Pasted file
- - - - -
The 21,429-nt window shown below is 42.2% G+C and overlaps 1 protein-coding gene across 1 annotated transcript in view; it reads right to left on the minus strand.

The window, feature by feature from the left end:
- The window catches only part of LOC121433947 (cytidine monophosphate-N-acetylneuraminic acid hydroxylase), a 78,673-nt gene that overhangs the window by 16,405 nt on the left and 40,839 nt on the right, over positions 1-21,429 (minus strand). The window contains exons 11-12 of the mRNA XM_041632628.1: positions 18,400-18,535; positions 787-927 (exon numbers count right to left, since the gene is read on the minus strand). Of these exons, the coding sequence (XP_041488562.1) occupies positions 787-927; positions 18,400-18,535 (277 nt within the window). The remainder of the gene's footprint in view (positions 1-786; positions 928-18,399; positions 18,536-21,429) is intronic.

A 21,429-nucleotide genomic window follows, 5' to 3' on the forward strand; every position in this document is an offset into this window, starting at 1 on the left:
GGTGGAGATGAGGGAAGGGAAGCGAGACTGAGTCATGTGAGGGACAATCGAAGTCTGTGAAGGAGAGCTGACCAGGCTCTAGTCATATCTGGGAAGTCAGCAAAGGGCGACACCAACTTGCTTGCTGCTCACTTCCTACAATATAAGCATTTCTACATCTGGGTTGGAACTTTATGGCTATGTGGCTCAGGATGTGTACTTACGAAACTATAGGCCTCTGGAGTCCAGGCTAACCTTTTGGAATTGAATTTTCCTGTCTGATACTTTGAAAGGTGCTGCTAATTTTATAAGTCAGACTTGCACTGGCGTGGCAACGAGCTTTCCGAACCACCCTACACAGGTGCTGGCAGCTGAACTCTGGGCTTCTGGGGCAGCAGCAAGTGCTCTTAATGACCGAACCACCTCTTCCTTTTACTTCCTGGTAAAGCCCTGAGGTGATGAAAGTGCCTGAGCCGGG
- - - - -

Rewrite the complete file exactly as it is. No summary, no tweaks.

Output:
The 21,429-nt window shown below is 42.2% G+C and overlaps 1 protein-coding gene across 1 annotated transcript in view; it reads right to left on the minus strand.

The window, feature by feature from the left end:
- The window catches only part of LOC121433947 (cytidine monophosphate-N-acetylneuraminic acid hydroxylase), a 78,673-nt gene that overhangs the window by 16,405 nt on the left and 40,839 nt on the right, over positions 1-21,429 (minus strand). The window contains exons 11-12 of the mRNA XM_041632628.1: positions 18,400-18,535; positions 787-927 (exon numbers count right to left, since the gene is read on the minus strand). Of these exons, the coding sequence (XP_041488562.1) occupies positions 787-927; positions 18,400-18,535 (277 nt within the window). The remainder of the gene's footprint in view (positions 1-786; positions 928-18,399; positions 18,536-21,429) is intronic.

A 21,429-nucleotide genomic window follows, 5' to 3' on the forward strand; every position in this document is an offset into this window, starting at 1 on the left:
GGTGGAGATGAGGGAAGGGAAGCGAGACTGAGTCATGTGAGGGACAATCGAAGTCTGTGAAGGAGAGCTGACCAGGCTCTAGTCATATCTGGGAAGTCAGCAAAGGGCGACACCAACTTGCTTGCTGCTCACTTCCTACAATATAAGCATTTCTACATCTGGGTTGGAACTTTATGGCTATGTGGCTCAGGATGTGTACTTACGAAACTATAGGCCTCTGGAGTCCAGGCTAACCTTTTGGAATTGAATTTTCCTGTCTGATACTTTGAAAGGTGCTGCTAATTTTATAAGTCAGACTTGCACTGGCGTGGCAACGAGCTTTCCGAACCACCCTACACAGGTGCTGGCAGCTGAACTCTGGGCTTCTGGGGCAGCAGCAAGTGCTCTTAATGACCGAACCACCTCTTCCTTTTACTTCCTGGTAAAGCCCTGAGGTGATGAAAGTGCCTGAGCCGGG